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Great Pyrenees & Predator Dogs — The Grow Network Community
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(recommended by TGN Member @VickiP)

Great Pyrenees & Predator Dogs

About 4 years ago I got a 1 year old Great Pyrenees because I was losing livestock to predators. I was not new to having dogs but specifically a predator dog, that was new to me. I did my research and decided to look for an Anatolian Shepherd or a Great Pyrenees. He was raised with goats, chickens, cats, and other dogs so he seemed a good choice. I also have geese and ducks. The geese were a problem, but he also solved a problem for us. So a long story short .... I had my doubts but the geese survived even though he chased them and occasionally caught them but with patient (and sometimes not) training he has accepted the geese. But he accepted them on his terms ...they are only allowed near the pond, he will not tolerate them near the house and everybody now knows their boundaries. It it funny when the geese wander away, they just need to hear him approach and they do an about face and head back to their allotted space. So what problem did that solve? No more geese poop on my sidewalks!

This dog is so interesting and I could tell so many stories but I have questions for any that have or had a Great Pyrenees. There are characteristics that I have not seen in other dogs so are they unique to my dog or to the breed in general?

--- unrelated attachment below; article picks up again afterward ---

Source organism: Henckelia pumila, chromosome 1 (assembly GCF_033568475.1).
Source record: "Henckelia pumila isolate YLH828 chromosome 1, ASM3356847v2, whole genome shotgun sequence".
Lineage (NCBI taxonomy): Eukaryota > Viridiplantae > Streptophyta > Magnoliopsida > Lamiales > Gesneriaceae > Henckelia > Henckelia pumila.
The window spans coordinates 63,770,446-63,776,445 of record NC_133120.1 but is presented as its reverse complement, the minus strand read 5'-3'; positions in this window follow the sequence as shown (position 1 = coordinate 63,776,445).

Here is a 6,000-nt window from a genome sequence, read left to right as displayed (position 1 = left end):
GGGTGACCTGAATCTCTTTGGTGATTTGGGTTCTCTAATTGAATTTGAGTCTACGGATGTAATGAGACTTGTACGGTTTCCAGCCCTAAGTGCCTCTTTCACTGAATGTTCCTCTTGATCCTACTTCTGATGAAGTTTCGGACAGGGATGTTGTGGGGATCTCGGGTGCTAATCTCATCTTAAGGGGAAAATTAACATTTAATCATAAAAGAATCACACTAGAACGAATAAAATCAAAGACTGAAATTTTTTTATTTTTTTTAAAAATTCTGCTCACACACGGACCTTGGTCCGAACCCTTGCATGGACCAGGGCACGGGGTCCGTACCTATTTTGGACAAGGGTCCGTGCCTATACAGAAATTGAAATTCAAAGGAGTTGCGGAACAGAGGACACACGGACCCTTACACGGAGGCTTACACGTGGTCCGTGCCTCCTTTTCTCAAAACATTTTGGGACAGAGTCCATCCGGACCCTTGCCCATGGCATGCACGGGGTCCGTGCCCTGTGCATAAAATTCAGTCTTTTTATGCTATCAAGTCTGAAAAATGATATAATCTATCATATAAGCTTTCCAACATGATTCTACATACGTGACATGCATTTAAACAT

My dog does not want to go into a dog house nor does he want to stay in the barn. He wants to stay outside all the time. He did dig himself a cave under a ramp to my house where he sometimes stays but mostly I find him him against the buildings or under bushes. Is this typical?

My dog won’t eat food out of my hand, it must be dropped on the ground. Could that be training from previous owner or typical of the breed?

My dog loves other dogs even when it is obvious they don’t like him. My daughter neighbor has 2 dogs that just tolerate him, sometimes they give him a warning lunge and he bounces around like they are ready to play. So funny to watch. What do you think of that?

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Comments

  • LaurieLovesLearningLaurieLovesLearning Moderator Manitoba, Canada 🍁 zone 3, PrairiesPosts: 2,378 admin

    I think well chosen, purebred parents should get you reliable traits for the breed. We see this in any Elkhound we have owned.

    If they were crossbred, they were always missing something. The best one was purebred & good breeding (not just looks, but true to breed character traits). She was fully reliable & fit every single trait they should possess. Great guard against predators (rats up to bears), treed things tree-able (squirrels & raccoons), herded large animals well, loved children, hunted her food in summer, was happiest outside in -30° weather, was fast, did not take kindly to other dogs (so important in the country), and had an independent mind. That is important to be a good working dog.

    She dug holes by the house where we spent most of our time. She would sleep either outside the kids' window or in the bale feeder with the livestock. She was always alert.

    She also would not eat out of hand. She would not eat until the person feeding left. She would have let us eat first. I believe it shows that you are dominant. She did not, however, let anything else eat her food. We once saw her quickly place her whole mouth around a muscovy duck drake's head (ducks live dog food). She then let him go with no injuries. It was a warning only. She knew they weren't food and were in her charge and the duck heeded that warning. 😂

    We currently have a dog who we are helping unlearn bad learned habits. He has some border collie and was kept inside in his early years. It has taken him time, but we are seeing some Elkhound traits return. He is so much happier. We just wish he was purebred, but he is doing quite well, all things considered. As we honor his good traits, it encourages him to be even better. 😁